LOUISVILLE, Ky. – In their comeback victory over Ole Miss two weeks ago, Florida State’s script followed a familiar pattern of scoring before halftime, getting the ball back to start the third quarter and then scoring again.So maybe the surest sign that things would be different here at Louisville’s Papa John’s Cardinal Stadium came when Louisville, not the Seminoles, scored the momentous touchdown at the end of the second quarter. And it was Louisville, not FSU, that scored the decisive blow early in the third. By then, the Seminoles trailed by 32 points and their hopes for yet another jump-off-the-mat rally were gone.
This time, the hole was too far deep as No. 2 FSU fell prey to a Heisman-worthy performance by Louisville quarterback Lamar Jackson in a 63-20 defeat.
“It starts with me and ends with me as the head coach,” FSU’s Jimbo Fisher said after the game. “You’ve got to fix it and look at your issues and (see) what you’ve got to do.
“Find it, correct it, coach them better. And they’ve got to play better.”
FSU (2-1, 0-1 ACC) will get a chance to play better at South Florida next Saturday at noon. The No. 10 Cardinals improved to 3-0 and, after a trip to Marshall next week, will then travel to Clemson for a game that will have massive implications for the ACC Atlantic Division.
Louisville’s Jackson cemented his status as college football’s preeminent rising star with a 372-yard, five-touchdown performance that kept the FSU defense guessing all day.
The Seminoles, meanwhile, never could find a groove on offense and, save for a few moments after cutting their deficit to 14-10 early in the second quarter, never gave the Cardinals much of a scare.
“Second half, they got the momentum and we couldn’t ever change it,” Fisher said. “You play with fire when you let teams get ahead of you. We felt like we had weathered it.”
Playing in his first true road environment, redshirt freshman quarterback Deondre Francois completed seven of 18 passes for 101 yards and a touchdown. But he also threw an interception and mishandled an exchange with running back Dalvin Cook that led to another turnover.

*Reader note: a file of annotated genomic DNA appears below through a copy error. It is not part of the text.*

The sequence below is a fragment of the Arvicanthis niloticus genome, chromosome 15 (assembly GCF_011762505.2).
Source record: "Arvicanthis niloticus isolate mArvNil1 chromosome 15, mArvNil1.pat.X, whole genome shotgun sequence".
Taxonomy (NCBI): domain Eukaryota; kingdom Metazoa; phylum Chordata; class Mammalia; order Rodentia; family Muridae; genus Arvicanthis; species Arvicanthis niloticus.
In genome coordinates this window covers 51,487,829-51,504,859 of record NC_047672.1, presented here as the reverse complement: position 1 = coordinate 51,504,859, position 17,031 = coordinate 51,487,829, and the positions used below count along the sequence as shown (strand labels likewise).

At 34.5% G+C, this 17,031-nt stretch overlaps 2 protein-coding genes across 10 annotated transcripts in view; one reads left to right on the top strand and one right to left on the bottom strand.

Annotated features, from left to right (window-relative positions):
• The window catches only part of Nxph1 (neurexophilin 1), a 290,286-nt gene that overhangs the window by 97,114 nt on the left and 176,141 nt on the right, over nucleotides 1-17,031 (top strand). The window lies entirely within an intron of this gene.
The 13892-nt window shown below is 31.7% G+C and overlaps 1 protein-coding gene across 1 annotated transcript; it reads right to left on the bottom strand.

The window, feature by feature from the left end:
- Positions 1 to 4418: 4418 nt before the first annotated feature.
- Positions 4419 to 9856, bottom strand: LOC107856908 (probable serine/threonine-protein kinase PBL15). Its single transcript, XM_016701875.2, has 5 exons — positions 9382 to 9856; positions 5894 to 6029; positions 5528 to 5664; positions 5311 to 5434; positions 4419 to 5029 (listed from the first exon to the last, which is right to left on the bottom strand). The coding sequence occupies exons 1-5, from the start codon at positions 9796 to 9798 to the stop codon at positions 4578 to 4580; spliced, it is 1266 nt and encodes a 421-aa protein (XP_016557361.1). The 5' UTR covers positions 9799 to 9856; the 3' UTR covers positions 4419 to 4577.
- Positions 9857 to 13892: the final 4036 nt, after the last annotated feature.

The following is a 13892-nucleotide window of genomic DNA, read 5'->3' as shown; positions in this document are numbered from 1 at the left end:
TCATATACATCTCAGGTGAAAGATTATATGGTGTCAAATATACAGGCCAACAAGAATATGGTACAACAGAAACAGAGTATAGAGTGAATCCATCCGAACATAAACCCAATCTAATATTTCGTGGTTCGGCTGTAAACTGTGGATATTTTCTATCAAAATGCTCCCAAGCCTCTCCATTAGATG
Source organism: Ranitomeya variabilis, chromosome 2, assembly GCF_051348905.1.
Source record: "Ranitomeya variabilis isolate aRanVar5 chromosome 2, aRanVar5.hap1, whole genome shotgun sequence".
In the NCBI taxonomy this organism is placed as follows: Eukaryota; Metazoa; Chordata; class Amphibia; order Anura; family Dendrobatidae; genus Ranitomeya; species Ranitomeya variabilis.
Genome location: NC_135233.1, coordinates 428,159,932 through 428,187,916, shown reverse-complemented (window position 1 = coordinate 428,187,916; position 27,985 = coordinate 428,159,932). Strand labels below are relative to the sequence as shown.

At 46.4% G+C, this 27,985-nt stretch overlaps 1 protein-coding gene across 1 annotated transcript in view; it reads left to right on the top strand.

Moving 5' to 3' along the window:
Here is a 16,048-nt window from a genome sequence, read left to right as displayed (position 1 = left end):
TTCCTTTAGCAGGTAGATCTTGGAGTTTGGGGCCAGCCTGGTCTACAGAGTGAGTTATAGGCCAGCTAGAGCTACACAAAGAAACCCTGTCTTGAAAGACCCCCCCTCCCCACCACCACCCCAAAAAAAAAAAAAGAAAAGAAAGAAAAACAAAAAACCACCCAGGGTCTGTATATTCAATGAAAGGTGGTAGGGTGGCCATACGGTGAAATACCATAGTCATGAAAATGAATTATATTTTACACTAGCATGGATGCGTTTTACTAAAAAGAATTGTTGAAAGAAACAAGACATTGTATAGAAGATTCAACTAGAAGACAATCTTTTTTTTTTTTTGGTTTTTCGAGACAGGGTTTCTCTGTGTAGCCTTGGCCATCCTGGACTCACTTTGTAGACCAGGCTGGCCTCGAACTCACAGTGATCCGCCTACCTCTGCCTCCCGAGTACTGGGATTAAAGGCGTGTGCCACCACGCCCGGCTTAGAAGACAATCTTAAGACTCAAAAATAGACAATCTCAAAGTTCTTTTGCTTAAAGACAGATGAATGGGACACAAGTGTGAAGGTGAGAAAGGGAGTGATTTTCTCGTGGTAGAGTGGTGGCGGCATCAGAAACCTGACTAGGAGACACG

And Francois was sacked five times by a Louisville defense that, afforded a big lead, could be relentless in its pass rush.
Cook didn’t fare much better, carrying 16 times for just 54 yards.
“We didn’t block anybody,” Fisher said. “I actually thought (Cook) ran pretty decent. I liked our scheme coming in. we had some plays, we just didn’t make a block.”
Behind a balanced effort through the air and on the ground, Louisville outgained FSU 530-284 despite conceding a time-of-possession advantage to the Seminoles.
Matthew Thomas had 10 tackles to lead the FSU defense, which was playing shorthanded with safety Derwin James sidelined while recovering from knee surgery.
With James out and a handful of other FSU defenders hit by injuries throughout the game, the Cardinals struck for seven plays of more than 20 yards. The Seminoles had just one.
“(Injuries) make a difference, but that’s ball,” Fisher said. “That’s not their fault, that’s our fault … that’s football. You build depth and develop young players.”
Florida State’s day perhaps could best be summed up by Louisville’s fateful drive at the end of the second quarter.
Leading 28-10 with less than a minute to go in the half, Jackson threw a low pass toward the right sideline that appeared to bounce off the turf for an incompletion.
But it didn’t. Instead, Cardinals receiver James Quick caught the ball between his knees and, in the ensuing confusion, gathered it in his arms and raced 44 yards to the FSU 2-yard line.
Three plays later, Jackson scampered into the end zone for a score that made it 35-10.
And as the Cardinals kept scoring throughout the second half, the Seminoles had just two second-half drives of more than four plays.
“We didn’t communicate like we should have, like we did throughout the week” junior linebacker Jacob Pugh said. “It seemed like when we got on the field, everything went blank.”
Their usual comeback plan thwarted, the Seminoles were left to watch as the Cardinals served notice to the nation that the ACC Atlantic is no longer the exclusive domain of FSU and Clemson.
FSU received that message in a resounding way on Saturday. And the Cardinals will look to deliver it again when they see Deshaun Watson and the Tigers on Oct. 1.
One the other side, the Seminoles resolved to glean what they can from this one and, otherwise, move on and turn their focus toward next week’s trip to USF.
“We’ve just got to bounce back,” said junior Travis Rudolph, the team’s leading receiver with two catches for 40 yards. “We’ve got to look forward to the next game. We can’t control what just happened, we’ve just got to deal with it.”